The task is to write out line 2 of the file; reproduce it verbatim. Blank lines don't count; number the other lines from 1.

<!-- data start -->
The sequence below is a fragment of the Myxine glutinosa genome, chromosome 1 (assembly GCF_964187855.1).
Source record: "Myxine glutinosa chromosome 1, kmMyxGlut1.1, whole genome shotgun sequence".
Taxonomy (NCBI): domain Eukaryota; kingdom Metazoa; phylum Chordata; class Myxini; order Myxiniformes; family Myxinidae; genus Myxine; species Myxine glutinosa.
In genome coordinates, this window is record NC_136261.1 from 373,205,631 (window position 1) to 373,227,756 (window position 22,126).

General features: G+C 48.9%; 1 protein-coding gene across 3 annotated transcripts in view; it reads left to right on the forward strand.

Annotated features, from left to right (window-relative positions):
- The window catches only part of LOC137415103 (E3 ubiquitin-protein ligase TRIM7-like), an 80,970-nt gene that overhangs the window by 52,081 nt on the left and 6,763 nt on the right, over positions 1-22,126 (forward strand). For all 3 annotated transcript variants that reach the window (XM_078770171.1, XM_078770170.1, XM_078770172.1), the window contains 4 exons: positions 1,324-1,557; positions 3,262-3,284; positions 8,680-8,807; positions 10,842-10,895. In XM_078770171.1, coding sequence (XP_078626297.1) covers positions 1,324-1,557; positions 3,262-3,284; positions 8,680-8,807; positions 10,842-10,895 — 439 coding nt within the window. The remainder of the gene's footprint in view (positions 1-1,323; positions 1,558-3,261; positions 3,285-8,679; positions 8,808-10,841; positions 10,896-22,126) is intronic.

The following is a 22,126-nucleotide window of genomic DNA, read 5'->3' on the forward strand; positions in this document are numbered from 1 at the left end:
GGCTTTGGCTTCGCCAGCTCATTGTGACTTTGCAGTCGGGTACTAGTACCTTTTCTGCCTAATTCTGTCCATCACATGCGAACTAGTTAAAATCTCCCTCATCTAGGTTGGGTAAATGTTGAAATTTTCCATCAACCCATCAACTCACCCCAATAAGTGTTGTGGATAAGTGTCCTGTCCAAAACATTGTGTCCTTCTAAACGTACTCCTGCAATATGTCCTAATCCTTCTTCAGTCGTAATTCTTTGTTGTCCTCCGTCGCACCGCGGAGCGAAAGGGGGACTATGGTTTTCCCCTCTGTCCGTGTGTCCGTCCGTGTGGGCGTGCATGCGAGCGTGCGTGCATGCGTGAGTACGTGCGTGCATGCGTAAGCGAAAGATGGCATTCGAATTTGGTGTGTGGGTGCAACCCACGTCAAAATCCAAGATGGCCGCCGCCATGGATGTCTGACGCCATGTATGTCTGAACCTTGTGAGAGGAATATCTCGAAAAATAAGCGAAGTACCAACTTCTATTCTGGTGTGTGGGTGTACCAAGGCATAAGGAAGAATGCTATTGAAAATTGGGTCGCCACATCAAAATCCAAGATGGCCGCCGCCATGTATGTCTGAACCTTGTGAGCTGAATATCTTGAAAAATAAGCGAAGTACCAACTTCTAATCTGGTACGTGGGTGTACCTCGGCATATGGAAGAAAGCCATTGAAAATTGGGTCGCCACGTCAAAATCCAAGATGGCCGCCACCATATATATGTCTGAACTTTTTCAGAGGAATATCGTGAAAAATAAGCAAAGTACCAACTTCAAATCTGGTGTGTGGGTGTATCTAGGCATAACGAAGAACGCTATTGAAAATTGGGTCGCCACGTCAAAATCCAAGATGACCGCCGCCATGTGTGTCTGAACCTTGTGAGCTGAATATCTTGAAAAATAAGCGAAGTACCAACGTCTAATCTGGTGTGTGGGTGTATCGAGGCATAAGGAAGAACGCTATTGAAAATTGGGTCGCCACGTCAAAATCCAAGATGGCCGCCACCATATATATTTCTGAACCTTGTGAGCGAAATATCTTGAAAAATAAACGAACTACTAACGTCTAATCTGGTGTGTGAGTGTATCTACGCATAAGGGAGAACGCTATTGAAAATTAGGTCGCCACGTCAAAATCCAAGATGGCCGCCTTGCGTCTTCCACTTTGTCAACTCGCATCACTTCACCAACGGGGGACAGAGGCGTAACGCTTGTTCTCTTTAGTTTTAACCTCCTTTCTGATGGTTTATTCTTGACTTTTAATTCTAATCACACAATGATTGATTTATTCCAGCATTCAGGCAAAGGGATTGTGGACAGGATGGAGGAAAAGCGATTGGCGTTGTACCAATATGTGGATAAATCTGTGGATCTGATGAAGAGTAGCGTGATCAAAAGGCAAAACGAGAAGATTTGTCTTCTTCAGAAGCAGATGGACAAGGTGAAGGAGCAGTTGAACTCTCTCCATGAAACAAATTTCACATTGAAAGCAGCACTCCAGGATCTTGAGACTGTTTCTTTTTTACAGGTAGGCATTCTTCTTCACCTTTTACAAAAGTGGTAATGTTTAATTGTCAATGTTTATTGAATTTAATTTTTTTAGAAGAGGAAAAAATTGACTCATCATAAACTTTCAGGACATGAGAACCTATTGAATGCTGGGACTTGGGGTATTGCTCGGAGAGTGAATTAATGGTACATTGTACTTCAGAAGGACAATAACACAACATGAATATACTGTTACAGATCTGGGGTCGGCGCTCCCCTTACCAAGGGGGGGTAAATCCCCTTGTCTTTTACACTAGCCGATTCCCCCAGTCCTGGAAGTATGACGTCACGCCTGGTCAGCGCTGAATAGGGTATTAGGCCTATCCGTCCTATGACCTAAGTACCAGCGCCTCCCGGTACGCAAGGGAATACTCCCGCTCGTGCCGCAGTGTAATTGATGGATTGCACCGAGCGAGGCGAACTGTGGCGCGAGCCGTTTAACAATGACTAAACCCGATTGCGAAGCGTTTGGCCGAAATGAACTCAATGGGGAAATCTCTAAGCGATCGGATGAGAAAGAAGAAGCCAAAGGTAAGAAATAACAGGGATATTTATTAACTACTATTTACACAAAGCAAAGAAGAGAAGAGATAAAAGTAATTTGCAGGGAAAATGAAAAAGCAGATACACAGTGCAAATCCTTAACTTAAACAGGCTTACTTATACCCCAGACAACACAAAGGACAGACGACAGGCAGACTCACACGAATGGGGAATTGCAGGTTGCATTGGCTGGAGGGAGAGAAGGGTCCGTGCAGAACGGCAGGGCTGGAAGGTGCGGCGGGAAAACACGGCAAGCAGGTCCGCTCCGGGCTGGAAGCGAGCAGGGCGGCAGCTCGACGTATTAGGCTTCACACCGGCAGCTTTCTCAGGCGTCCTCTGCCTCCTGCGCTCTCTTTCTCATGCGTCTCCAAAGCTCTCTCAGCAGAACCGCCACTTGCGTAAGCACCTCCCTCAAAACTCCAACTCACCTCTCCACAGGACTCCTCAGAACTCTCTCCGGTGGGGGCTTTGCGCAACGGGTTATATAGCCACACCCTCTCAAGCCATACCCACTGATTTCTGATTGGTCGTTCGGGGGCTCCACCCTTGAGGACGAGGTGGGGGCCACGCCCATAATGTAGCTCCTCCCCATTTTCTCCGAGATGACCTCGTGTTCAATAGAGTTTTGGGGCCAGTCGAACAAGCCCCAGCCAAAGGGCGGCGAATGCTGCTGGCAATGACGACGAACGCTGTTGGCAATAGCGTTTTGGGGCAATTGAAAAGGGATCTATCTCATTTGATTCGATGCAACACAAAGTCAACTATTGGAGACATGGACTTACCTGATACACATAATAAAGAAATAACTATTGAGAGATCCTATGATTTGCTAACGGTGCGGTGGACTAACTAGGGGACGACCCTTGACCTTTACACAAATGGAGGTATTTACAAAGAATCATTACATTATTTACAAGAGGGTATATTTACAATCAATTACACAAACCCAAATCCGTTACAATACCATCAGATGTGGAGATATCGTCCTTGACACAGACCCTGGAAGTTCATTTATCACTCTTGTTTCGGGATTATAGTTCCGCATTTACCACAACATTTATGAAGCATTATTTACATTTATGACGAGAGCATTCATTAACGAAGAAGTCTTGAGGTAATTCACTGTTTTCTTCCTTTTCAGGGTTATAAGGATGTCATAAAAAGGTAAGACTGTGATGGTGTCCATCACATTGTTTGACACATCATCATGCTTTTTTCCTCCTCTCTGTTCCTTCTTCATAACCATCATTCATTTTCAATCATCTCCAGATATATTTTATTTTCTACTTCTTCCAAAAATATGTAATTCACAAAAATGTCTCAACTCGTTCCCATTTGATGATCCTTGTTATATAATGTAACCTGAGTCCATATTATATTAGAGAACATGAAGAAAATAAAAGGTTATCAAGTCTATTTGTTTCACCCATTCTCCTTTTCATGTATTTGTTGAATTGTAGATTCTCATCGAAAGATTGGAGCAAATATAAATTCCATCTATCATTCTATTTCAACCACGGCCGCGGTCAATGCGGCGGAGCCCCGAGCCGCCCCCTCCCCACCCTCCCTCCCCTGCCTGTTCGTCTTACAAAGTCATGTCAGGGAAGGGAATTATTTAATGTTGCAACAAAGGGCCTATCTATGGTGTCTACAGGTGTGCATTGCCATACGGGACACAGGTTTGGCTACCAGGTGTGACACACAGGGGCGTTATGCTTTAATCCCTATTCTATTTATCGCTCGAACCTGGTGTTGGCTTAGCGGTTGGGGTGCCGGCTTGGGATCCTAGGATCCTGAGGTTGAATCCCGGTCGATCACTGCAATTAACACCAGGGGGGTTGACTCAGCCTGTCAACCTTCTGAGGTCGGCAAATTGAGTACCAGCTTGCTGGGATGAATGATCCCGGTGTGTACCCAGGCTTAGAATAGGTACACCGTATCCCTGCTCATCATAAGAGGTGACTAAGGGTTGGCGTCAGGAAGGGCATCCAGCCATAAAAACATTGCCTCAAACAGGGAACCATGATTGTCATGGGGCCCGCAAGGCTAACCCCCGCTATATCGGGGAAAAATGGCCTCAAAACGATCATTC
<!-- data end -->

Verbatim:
Source record: "Myxine glutinosa chromosome 1, kmMyxGlut1.1, whole genome shotgun sequence".